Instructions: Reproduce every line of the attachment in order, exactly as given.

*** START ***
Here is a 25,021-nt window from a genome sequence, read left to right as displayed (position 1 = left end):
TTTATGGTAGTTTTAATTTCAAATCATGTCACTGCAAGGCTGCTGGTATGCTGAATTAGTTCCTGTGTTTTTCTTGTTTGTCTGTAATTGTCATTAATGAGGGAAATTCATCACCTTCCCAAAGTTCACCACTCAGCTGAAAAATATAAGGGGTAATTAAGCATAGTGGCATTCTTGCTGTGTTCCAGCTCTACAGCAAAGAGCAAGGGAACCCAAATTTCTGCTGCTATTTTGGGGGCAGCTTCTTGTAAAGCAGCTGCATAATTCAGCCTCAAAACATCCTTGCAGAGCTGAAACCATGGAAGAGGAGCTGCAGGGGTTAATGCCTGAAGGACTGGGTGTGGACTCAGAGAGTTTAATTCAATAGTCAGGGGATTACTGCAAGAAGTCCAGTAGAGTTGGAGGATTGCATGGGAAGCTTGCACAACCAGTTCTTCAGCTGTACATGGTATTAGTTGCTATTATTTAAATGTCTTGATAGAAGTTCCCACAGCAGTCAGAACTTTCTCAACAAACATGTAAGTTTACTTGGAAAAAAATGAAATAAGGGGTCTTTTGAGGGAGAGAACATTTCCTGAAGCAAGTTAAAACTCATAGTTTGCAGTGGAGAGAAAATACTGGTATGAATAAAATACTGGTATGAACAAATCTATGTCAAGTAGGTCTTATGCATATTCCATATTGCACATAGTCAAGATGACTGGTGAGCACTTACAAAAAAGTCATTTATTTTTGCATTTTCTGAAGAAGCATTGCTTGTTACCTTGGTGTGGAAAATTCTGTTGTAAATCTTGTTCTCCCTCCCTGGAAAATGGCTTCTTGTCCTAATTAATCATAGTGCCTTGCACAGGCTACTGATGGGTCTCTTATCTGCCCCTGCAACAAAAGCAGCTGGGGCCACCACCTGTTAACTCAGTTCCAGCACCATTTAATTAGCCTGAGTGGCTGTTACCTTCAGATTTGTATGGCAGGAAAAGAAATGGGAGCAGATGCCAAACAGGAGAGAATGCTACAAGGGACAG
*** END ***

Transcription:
Here is a 25,021-nt window from a genome sequence, read left to right as displayed (position 1 = left end):
TTTATGGTAGTTTTAATTTCAAATCATGTCACTGCAAGGCTGCTGGTATGCTGAATTAGTTCCTGTGTTTTTCTTGTTTGTCTGTAATTGTCATTAATGAGGGAAATTCATCACCTTCCCAAAGTTCACCACTCAGCTGAAAAATATAAGGGGTAATTAAGCATAGTGGCATTCTTGCTGTGTTCCAGCTCTACAGCAAAGAGCAAGGGAACCCAAATTTCTGCTGCTATTTTGGGGGCAGCTTCTTGTAAAGCAGCTGCATAATTCAGCCTCAAAACATCCTTGCAGAGCTGAAACCATGGAAGAGGAGCTGCAGGGGTTAATGCCTGAAGGACTGGGTGTGGACTCAGAGAGTTTAATTCAATAGTCAGGGGATTACTGCAAGAAGTCCAGTAGAGTTGGAGGATTGCATGGGAAGCTTGCACAACCAGTTCTTCAGCTGTACATGGTATTAGTTGCTATTATTTAAATGTCTTGATAGAAGTTCCCACAGCAGTCAGAACTTTCTCAACAAACATGTAAGTTTACTTGGAAAAAAATGAAATAAGGGGTCTTTTGAGGGAGAGAACATTTCCTGAAGCAAGTTAAAACTCATAGTTTGCAGTGGAGAGAAAATACTGGTATGAATAAAATACTGGTATGAACAAATCTATGTCAAGTAGGTCTTATGCATATTCCATATTGCACATAGTCAAGATGACTGGTGAGCACTTACAAAAAAGTCATTTATTTTTGCATTTTCTGAAGAAGCATTGCTTGTTACCTTGGTGTGGAAAATTCTGTTGTAAATCTTGTTCTCCCTCCCTGGAAAATGGCTTCTTGTCCTAATTAATCATAGTGCCTTGCACAGGCTACTGATGGGTCTCTTATCTGCCCCTGCAACAAAAGCAGCTGGGGCCACCACCTGTTAACTCAGTTCCAGCACCATTTAATTAGCCTGAGTGGCTGTTACCTTCAGATTTGTATGGCAGGAAAAGAAATGGGAGCAGATGCCAAACAGGAGAGAATGCTACAAGGGACAG